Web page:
In addition to being activated by electric current, each of these cells generates a more or less fixed amount of electric current (and therefore data) at random, even in the absence of light and in relation to temperature (the higher the temperature, the more it will generate). These random and content-free data are the much-feared noise.

So, as I said before when we raise the ISO what we do is not to increase the sensitivity of these sensor elements, but by a later amplification of the signal, they emit. As these elements have a more or less fixed base signal emission, by capturing a weak light signal and amplifying it, we are also amplifying a good portion of the random data emission of the chip, which will mix a quantity of random signal without content to the signal corresponding to the image. And that’s why when we increase the ISO we also increase the noise in our photos.

ISO and Noise in the Digital Edition

You might think then, after knowing how the noise is generated in our camera, that it would be worthwhile to underexpose a photograph rather than increase the ISO, so as not to generate noise. Well, you’re wrong. A badly exposed photograph will always have a lower quality than a well-exposed photograph. And trying to expose it later in programs like Photoshop or Lightroom will always generate more noise than if we had exposed it correctly when shooting, even if it had been increasing the ISO. So, raising the ISO is not bad, you just have to control it and know how far your camera can go.

Each camera has a different noise treatment, and it’s up to you to consider which ISO you can upload to your camera and take pictures with acceptable noise. We can always reduce the noise a little in editing programs, but we will lose definition and if we go too far we can blur the picture so much that it ends up looking like an oil painting. So, unfortunately, noise is an enemy that we will always have to deal with.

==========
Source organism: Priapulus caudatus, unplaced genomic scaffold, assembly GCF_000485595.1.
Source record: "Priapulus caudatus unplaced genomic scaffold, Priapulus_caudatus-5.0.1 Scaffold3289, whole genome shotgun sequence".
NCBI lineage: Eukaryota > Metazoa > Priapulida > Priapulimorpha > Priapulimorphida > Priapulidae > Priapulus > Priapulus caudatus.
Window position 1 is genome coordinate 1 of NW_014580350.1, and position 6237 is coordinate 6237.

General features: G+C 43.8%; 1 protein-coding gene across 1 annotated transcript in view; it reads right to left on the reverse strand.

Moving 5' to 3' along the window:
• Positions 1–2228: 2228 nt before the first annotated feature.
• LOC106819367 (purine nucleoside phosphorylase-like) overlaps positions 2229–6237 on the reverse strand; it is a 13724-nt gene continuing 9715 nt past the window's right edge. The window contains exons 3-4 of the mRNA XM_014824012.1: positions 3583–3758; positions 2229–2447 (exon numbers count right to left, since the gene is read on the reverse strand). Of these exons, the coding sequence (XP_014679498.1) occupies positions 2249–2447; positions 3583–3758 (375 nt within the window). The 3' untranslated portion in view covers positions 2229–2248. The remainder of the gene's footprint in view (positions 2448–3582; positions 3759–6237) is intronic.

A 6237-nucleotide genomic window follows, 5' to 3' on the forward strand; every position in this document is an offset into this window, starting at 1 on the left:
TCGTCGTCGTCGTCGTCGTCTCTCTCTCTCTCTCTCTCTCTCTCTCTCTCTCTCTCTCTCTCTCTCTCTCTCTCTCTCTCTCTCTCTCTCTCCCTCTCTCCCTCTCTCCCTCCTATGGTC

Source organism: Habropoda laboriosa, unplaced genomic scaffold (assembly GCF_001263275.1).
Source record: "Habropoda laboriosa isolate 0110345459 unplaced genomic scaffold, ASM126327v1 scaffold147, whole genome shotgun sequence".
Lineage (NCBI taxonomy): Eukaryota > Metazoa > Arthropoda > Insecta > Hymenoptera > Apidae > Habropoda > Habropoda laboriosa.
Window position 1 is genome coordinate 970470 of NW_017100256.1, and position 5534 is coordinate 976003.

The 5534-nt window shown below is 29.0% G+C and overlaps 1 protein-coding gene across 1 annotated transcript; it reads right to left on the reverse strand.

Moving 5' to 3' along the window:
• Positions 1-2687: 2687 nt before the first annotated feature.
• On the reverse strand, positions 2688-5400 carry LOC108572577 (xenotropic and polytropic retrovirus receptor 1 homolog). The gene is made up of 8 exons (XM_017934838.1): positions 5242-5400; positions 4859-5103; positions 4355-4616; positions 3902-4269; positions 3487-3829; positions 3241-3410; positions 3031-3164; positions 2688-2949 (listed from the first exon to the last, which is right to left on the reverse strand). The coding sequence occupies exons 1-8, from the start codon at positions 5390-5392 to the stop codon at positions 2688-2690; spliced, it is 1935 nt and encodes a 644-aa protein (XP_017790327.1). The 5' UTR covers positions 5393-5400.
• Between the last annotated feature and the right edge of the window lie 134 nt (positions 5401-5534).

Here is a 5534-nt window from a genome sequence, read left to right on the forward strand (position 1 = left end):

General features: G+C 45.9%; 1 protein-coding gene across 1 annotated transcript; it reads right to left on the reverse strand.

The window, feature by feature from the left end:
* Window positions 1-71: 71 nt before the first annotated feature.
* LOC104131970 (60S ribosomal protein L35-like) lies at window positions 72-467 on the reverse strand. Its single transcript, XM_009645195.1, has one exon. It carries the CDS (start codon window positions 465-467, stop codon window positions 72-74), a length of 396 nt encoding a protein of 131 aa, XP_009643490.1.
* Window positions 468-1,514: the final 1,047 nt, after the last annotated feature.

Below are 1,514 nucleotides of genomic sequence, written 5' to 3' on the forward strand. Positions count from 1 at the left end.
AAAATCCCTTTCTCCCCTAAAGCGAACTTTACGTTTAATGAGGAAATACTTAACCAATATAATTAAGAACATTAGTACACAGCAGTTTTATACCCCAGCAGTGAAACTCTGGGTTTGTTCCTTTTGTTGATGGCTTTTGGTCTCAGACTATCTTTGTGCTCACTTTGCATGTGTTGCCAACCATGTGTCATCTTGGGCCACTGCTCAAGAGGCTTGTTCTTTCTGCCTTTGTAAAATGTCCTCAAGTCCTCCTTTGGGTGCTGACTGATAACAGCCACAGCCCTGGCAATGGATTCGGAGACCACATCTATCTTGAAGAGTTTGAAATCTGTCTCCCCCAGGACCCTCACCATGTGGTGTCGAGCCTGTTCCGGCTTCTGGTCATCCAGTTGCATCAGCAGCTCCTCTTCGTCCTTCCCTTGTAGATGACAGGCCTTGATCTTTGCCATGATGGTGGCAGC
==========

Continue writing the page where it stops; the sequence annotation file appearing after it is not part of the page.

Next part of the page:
However, we will not always consider him “our enemy”. Today’s vintage nostalgia has led many photographers to add noise to their photographs with digital editing software. By adding noise to your photo, you can create an antique look, emulating the grain so characteristic of analog photographs. So, you’ll be the one to judge how much noise suits your photos best.


  • The highest image quality with a digital camera will be obtained by using it at its lowest equivalent ISO sensitivity.
  • The use of higher ISO sensitivities will result in an increase in randomly distributed pixels, mainly in the shaded areas of the image. Noise, unlike grain, will not be proportional throughout the image but will be more evident in dark areas.
  • Noise manifests itself more in some channels than in others. Normally the blue channel is usually the one with the most noise. This channel can be edited later with an editing program to reduce the noise by applying filters.
  • But be careful: it is fundamental to make a correct exposure in our photo regardless of the ISO we have selected because using low ISOs at the cost of under-exposing a photo in excess can result in worse quality photos than the equivalents well exposed with higher ISO.